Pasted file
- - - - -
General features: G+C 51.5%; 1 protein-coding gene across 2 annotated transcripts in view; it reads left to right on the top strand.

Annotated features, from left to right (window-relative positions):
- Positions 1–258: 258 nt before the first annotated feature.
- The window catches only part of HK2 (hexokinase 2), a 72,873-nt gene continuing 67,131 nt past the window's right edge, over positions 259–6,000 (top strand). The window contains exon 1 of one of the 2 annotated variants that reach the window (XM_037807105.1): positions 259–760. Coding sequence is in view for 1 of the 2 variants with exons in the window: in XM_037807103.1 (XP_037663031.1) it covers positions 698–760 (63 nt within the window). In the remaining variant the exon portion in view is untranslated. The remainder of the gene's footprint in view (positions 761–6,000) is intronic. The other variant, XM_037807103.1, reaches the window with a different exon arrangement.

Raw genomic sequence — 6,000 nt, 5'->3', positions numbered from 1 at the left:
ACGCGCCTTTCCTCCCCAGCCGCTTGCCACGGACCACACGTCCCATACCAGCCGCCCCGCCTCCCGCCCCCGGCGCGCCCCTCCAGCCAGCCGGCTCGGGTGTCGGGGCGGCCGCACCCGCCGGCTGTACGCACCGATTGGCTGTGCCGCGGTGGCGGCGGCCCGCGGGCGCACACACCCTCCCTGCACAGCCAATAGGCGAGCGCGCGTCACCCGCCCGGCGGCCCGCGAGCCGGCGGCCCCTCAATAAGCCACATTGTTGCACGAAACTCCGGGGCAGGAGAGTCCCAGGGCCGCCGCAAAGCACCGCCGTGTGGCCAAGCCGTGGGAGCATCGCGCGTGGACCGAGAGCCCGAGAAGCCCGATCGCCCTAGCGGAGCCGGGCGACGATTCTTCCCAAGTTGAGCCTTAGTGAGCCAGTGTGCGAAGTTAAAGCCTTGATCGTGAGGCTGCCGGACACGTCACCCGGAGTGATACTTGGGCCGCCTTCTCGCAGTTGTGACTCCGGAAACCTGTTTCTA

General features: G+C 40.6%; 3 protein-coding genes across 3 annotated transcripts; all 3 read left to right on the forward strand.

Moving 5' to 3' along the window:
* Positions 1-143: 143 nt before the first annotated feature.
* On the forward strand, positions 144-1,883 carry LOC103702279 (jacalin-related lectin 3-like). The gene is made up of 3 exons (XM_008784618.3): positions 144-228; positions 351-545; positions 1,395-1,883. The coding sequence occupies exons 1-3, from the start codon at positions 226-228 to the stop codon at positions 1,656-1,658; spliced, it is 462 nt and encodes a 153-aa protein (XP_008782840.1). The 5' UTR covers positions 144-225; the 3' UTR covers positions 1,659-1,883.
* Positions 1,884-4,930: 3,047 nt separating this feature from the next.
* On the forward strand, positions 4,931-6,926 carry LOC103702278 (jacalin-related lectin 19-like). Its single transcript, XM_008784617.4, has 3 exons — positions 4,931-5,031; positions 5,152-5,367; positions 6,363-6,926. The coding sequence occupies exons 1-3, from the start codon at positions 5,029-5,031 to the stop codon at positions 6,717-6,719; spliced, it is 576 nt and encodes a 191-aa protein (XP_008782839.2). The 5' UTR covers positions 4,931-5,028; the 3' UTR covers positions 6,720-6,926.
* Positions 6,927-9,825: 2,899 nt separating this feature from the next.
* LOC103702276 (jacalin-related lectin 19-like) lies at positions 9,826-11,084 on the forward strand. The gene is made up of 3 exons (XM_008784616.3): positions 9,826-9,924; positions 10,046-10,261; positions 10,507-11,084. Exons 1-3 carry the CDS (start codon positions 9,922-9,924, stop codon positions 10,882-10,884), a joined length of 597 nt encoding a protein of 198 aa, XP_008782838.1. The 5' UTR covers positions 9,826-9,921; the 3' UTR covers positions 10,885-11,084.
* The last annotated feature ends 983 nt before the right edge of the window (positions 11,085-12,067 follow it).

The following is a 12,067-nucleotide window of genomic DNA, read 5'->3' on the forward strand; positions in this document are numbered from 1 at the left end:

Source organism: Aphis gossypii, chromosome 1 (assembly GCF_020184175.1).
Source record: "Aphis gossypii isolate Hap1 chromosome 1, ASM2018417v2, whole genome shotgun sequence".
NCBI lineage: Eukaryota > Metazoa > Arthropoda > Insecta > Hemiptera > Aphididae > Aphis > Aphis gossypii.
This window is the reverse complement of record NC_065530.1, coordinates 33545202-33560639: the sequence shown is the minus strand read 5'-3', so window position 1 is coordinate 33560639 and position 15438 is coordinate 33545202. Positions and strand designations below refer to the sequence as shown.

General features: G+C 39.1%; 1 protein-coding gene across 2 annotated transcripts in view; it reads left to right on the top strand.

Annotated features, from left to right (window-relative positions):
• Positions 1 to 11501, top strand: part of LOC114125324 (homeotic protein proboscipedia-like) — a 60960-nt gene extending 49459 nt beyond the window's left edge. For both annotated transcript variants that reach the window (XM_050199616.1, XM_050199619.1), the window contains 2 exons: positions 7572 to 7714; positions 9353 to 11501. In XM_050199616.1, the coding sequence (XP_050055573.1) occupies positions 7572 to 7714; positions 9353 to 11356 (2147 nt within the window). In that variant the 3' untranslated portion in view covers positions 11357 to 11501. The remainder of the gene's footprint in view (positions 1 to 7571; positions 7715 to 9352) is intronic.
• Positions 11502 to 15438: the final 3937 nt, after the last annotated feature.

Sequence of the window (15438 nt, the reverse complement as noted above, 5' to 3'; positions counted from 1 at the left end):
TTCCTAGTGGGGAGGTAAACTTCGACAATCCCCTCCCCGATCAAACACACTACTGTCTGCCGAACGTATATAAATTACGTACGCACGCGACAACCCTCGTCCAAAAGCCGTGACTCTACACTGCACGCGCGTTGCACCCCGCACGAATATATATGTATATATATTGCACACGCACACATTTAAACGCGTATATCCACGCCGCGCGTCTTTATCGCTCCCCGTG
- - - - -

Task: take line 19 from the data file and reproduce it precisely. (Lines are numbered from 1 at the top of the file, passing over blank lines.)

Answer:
NCBI lineage: Eukaryota > Metazoa > Arthropoda > Insecta > Hemiptera > Aphididae > Aphis > Aphis gossypii.